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Only 43 homes built in three months? Must be Miami.

In South Florida, new home construction has virtually stopped and builders and workers are struggling to survive.

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More than 342,000 households – or one in every 374 US homes – received at least one foreclosure-related notice in April, according to data from RealtyTrac Inc.

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Knock-on effect

What began as a ripple effect through the local economy and communities has swelled into a tsunami. Florida’s construction sector has shed 112,300 jobs over the last year, according to the state’s Agency for Workforce Innovation, forcing players at all levels, from property barons down to menial laborers, to adapt.

“We have all had to redefine ourselves or face extinction…. We’re down to the nuts and bolts,” says builder Ashley Bosch, who has shed 80 percent of his 40-strong workforce at Blok Urban Development in Miami.

In good times, his firm would deliver between 50 and 100 new units a year, mostly single or multifamily homes and condos. “Today we aren’t building anything,” he laments.

Some of his former workers have moved out of Florida or into different fields altogether, such as nursing and physical therapy.

Fernando Martinez, who owns Caribe Homes in Homstead, Fl., with his three brothers, reactivated his real estate license and reinvented himself as a real estate agent, switching from building new homes to selling existing ones. “We moved quickly, got rid of our inventory, and now our position is to basically wait and see what happens,” he explains.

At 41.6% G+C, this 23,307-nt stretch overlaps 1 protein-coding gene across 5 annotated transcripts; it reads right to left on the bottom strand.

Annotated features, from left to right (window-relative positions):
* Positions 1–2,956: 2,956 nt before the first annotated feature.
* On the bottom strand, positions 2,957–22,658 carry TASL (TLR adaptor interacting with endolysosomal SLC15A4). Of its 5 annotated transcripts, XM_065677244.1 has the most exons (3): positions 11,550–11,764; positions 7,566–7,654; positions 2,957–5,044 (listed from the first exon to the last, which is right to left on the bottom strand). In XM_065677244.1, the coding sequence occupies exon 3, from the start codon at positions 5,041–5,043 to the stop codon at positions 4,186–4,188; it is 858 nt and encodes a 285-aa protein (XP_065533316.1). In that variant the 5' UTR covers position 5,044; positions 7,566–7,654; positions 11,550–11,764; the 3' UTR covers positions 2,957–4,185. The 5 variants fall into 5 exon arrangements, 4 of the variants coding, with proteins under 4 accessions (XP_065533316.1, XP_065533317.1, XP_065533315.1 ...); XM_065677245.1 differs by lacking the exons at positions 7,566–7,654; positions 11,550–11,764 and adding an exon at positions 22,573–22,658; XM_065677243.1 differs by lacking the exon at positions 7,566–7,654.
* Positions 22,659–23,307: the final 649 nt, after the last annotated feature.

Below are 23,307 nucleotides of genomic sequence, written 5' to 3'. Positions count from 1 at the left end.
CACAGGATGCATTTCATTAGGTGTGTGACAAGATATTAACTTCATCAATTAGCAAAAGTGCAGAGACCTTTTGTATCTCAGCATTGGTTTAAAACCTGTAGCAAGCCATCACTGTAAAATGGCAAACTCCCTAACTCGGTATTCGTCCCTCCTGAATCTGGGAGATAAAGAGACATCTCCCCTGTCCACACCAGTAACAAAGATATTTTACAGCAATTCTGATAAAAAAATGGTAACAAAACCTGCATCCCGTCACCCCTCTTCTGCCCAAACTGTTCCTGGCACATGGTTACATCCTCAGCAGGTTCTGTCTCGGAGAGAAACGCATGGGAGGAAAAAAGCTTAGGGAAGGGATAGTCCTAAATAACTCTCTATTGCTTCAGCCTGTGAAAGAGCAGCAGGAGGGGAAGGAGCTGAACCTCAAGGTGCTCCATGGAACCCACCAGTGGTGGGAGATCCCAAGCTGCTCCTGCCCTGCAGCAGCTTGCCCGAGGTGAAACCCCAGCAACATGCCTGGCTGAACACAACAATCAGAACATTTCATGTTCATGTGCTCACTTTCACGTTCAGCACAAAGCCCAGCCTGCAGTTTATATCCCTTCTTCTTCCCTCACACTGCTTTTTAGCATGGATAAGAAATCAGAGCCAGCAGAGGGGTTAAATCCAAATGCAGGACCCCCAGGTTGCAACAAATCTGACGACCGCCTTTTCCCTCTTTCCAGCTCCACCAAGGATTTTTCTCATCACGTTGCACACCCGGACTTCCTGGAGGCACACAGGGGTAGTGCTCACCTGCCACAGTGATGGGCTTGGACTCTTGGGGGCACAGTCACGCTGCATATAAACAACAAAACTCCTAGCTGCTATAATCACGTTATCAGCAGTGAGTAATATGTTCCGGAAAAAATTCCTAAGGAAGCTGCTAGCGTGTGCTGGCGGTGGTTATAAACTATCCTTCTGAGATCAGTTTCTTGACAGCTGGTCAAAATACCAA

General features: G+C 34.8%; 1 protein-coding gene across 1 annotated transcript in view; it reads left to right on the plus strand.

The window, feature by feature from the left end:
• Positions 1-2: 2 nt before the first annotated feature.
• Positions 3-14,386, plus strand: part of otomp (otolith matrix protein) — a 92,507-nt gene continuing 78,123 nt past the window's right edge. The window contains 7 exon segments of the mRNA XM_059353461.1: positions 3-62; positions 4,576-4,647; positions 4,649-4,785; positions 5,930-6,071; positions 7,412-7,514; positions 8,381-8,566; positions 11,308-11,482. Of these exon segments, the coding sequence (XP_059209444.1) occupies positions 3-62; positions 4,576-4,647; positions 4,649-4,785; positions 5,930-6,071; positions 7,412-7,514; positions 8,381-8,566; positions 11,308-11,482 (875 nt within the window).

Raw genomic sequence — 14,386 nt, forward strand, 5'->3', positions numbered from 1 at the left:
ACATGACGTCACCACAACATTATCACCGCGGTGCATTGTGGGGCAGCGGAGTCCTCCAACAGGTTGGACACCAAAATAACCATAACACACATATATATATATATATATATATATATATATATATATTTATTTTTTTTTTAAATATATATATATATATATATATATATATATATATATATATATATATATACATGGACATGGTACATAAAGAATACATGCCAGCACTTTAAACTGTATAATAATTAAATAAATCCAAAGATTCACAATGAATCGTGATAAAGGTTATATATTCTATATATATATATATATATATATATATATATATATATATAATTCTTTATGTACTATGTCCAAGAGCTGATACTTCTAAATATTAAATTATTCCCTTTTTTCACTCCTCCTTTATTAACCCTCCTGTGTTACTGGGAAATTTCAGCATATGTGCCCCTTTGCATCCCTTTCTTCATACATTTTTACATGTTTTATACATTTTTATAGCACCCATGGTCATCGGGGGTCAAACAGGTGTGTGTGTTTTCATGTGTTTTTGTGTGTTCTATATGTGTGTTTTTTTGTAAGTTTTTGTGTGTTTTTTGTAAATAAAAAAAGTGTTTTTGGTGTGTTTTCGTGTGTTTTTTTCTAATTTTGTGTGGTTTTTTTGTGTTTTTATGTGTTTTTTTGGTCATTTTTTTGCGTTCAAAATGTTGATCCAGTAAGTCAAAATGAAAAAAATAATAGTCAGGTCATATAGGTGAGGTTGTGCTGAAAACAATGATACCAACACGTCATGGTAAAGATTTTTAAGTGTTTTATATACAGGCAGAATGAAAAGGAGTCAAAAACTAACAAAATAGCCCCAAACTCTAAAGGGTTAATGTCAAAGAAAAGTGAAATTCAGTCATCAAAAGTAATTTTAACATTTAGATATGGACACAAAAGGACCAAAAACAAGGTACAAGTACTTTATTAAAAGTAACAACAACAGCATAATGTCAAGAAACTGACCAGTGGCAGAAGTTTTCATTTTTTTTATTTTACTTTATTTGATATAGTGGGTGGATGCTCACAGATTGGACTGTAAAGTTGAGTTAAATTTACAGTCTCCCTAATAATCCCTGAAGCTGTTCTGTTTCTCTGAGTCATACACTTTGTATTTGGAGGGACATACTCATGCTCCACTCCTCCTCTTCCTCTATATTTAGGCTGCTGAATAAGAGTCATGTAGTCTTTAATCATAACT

But that has also involved slashing employee numbers from 100 to 15 while Caribe sits out the storm. Mr. Martinez has seen workers turn to minimum-wage jobs at supermarkets and fast-food joints. Some went over to the commercial construction industry, “but now that’s slowing down, too,” he says.

“Our industry has a knock-on effect on around 20 other trades – cabinetmakers, plumbers, electricians, surveyors. Then there’s the suppliers of wood, hardware, everything from the locks on the doors up – so many have gone under and closed. The air-conditioning guy doing business with us for a good 15 years, he’s shut his doors. Where do these people go and what do they do?”

At Shell Lumber and Hardware in Miami, co-owner Andy Hasse has seen business drop around 10 percent a year over the past three years due to declining demand from small contractors and remodelers, forcing him to cut back staff hours and overtime and lay off a couple of support positions.

“The biggest challenge is keeping morale up while convincing people to be better, work harder, but still take home less pay,” he says.

Yet there will always be a certain level of business, he says. “People may not be putting in oak moldings so much these days, but if their toilet breaks they’ve still got to fix it,” he says. “We see a glimmer of hope with every new sale and every customer.”

Signs of hope

Despite the gloom, modest green shoots have started to show themselves in certain areas of south Florida’s property industry. Metrostudy found that condo inventory has now declined over eight consecutive quarters – a positive sign that the surplus is gradually being shifted, paving the way for an eventual rebound, albeit one that remains distant.

“I believe demand will come back and population growth will resume,” Metrostudy’s Hunter predicts. “Home-building companies are in survival mode…. It’s just a matter of hanging on.”

Meanwhile WeCount! has teamed up with local churches and a food bank to help keep nonnative workers. While some see hope on the horizon, says group director Echeverria, for others the gloom of unemployment is too much.
Many of the consulates are working with the group to get people back home, she says.

“It’s very emotional for them; they are far from their families, they have no jobs, no purpose for being here. They say ‘We know how to raise corn. We can at least go home and grow food to feed our families.”

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